Jesus told his disciples to expect the world to misunderstand, malign and make fun of them in the same way it mocked him. In Matthew 5:10-12 we hear Jesus say “Blessed are you when others revile you and persecute you and utter all kinds of evil against you falsely on my account.” Peter, one of those first disciples, then says in turn to the next generation of believers in I Peter 4:14, “If you are insulted for the name of Christ, you are blessed, because the Spirit of glory and of God rests upon you.” Paul says to Timothy in 2 Timothy 3:12, “Indeed, all who desire to live a godly life in Christ Jesus will be persecuted.” We read similar warnings in John 15:20, Acts 14:22, 2 Corinthians 4 and from James, the brother of our Lord. Why then do we expect the world to love, like, affirm, celebrate and follow us – on social media, let alone in real life?

Peter Kapsner recently joined me for a conversation about the challenges the culture presents to us as Christians in the culture today. The first conversation provoked a second conversation in which we began to unpack a series of questions and offer Biblically faithfully answers.

The culture exalts inclusion over truth and judges as hateful anyone or any institution that excludes anyone (except for those who exclude anyone who excludes anyone they believe should be included). Peter shared that the current “inclusion doctrine” is often based on misunderstanding of biblical, unconditional love. Love is, in fact, not a synonym for approval.  Love is deeply personal and therefore, exclusive. The question is not as broad as do you love, but do you love me – and do you love me in a way I perceive to be loved?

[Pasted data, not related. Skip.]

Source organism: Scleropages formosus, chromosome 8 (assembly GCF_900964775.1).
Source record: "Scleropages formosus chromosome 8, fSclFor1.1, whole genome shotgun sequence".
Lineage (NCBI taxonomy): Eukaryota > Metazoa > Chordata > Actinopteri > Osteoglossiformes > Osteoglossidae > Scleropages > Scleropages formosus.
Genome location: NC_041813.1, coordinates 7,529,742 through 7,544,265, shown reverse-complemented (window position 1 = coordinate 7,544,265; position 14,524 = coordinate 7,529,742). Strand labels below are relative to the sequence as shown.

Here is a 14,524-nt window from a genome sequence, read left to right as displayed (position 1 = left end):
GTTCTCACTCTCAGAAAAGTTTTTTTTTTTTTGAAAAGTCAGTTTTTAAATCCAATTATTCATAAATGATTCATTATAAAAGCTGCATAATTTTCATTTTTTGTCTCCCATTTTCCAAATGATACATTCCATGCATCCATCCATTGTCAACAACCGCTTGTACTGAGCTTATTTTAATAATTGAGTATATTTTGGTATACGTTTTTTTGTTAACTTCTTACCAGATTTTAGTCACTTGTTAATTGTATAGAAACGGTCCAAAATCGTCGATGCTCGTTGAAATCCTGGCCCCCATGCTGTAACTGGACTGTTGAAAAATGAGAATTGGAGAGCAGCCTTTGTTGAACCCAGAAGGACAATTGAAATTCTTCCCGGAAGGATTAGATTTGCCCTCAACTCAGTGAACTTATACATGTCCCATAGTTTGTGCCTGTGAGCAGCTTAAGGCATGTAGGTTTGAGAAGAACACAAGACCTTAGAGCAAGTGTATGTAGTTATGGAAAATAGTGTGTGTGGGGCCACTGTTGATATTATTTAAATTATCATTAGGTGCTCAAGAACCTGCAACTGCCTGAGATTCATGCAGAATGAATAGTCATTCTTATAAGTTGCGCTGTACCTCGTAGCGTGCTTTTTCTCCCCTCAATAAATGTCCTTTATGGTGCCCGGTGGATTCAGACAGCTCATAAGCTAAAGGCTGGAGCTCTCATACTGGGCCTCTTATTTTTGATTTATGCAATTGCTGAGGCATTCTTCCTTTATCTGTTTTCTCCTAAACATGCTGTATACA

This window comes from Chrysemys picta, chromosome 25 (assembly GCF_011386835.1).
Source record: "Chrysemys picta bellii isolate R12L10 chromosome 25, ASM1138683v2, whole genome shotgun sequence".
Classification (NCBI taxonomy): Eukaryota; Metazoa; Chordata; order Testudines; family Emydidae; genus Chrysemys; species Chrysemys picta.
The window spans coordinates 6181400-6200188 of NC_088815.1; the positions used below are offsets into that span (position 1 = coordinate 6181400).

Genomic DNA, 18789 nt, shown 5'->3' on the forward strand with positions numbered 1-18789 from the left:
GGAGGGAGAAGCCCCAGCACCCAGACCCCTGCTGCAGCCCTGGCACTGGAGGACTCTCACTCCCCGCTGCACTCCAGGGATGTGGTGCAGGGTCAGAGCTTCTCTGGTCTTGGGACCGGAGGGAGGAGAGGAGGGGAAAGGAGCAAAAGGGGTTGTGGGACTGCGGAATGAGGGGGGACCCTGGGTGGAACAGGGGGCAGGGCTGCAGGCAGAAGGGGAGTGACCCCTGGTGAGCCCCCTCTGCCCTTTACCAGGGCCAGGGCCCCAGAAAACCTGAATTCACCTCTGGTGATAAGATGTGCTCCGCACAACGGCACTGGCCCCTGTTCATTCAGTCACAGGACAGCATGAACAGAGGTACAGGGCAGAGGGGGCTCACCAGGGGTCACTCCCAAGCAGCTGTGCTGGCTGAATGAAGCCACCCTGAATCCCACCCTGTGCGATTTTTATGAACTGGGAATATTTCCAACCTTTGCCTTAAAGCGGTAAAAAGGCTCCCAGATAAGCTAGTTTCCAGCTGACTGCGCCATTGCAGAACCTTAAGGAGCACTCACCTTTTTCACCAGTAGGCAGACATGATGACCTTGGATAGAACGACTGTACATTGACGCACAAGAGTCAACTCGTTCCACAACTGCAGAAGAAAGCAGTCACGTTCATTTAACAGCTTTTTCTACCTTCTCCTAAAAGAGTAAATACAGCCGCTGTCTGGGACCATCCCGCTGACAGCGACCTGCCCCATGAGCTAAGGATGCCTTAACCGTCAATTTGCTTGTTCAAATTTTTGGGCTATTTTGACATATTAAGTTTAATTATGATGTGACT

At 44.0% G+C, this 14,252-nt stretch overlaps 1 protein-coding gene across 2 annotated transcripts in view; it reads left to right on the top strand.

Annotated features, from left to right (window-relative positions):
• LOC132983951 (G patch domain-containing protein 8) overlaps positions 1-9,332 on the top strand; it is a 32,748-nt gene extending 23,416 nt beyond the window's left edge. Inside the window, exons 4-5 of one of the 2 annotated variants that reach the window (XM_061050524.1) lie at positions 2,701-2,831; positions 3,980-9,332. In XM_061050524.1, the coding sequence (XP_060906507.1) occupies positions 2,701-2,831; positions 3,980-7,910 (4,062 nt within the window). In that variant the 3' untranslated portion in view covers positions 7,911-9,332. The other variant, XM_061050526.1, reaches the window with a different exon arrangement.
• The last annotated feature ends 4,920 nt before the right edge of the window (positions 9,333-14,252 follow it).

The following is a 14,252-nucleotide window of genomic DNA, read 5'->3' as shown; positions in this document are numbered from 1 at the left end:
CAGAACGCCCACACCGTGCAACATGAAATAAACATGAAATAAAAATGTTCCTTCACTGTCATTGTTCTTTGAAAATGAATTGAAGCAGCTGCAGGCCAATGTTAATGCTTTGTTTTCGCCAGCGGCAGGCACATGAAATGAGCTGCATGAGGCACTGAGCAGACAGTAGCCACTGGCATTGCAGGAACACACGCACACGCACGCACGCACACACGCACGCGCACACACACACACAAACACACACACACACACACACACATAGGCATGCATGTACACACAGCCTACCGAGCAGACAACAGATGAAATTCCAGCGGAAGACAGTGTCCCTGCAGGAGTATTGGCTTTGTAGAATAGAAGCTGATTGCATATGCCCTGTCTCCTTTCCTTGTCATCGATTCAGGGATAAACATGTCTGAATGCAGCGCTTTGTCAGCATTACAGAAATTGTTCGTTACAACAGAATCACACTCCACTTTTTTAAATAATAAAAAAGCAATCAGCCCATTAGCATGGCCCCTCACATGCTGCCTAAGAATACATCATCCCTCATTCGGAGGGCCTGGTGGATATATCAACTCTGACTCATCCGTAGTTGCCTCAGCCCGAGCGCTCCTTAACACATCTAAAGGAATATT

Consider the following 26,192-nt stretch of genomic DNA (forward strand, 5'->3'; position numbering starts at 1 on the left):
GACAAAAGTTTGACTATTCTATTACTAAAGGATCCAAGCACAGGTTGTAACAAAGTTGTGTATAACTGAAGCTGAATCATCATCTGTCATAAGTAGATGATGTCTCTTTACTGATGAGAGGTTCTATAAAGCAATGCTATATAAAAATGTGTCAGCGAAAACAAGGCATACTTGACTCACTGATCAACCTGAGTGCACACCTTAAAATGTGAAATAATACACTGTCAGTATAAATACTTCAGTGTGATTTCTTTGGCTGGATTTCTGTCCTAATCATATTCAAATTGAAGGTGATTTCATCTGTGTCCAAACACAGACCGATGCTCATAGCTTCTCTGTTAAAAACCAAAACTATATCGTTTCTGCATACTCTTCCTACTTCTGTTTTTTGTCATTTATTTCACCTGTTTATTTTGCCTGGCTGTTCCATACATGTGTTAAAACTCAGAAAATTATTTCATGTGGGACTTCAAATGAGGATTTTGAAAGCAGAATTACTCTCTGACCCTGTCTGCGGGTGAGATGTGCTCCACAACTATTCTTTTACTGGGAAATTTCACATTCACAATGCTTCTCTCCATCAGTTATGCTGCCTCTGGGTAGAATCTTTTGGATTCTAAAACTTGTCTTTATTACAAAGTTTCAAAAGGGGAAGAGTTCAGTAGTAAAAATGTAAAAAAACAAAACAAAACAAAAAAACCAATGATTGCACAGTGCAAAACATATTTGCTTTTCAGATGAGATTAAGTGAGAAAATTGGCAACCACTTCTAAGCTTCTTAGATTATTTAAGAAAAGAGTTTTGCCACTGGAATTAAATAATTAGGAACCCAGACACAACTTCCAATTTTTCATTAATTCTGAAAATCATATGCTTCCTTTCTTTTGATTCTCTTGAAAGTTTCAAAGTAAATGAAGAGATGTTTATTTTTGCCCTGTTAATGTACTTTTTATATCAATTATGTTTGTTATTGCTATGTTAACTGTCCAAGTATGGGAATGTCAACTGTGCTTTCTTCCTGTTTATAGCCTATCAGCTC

In the Bible, love is not about inclusion but deep personal, self-sacrificing, never ending, never forsaking, enduring affection based on the desire for the other to experience wholeness. God’s unconditional love is actually in pursuit of what’s best for us. And what’s best is based on what God deems to be good. Good is also not inclusive of anything and everything. Good is a trancendental attribute of God’s character overflowing into Creation itself. Only God is ultimately good and therefore in a position to define that which is good.

Certain things, certain relationships, are within the definition of good and others are not. Those things are bad or evil. Those are not God’s best for us. They are, therefore, beyond the bounds of love. They are excluded, because of love.

The next time someone condemns you as hateful and unloving because you stand within the Biblical boundaries God has drawn between good and evil, you are encouraged to answer with a conversation about love. As Christians we are agents of a grace established in love which means it is also bounded by God’s holiness. God’s unconditional love is real, substantial, established in the flesh and on the cross. God’s love is not undefined and whatever I imagine. God’s love is demonstrated in a person, for people, unto redemption.

So, when people walking in the wide way which leads to destruction turn with enmity toward you and call you hateful, consider the narrow path in which you walk. Recognize the reality of moment: you are in Christ, you are yoked to Him, you put your feet in line with His, and you walk in the Spirit and by the Spirit, not in the ways of the world but in The Way of the Lord. It is a Way of Truth and it leads to Life. Not everyone follows in it. The right affect then is not hate but love – the deep desire that the one accusing you would be made whole. And how can that happen? Only through acceptance of the unconditional love of God offered as a gift of grace in Christ Jesus the Lord.

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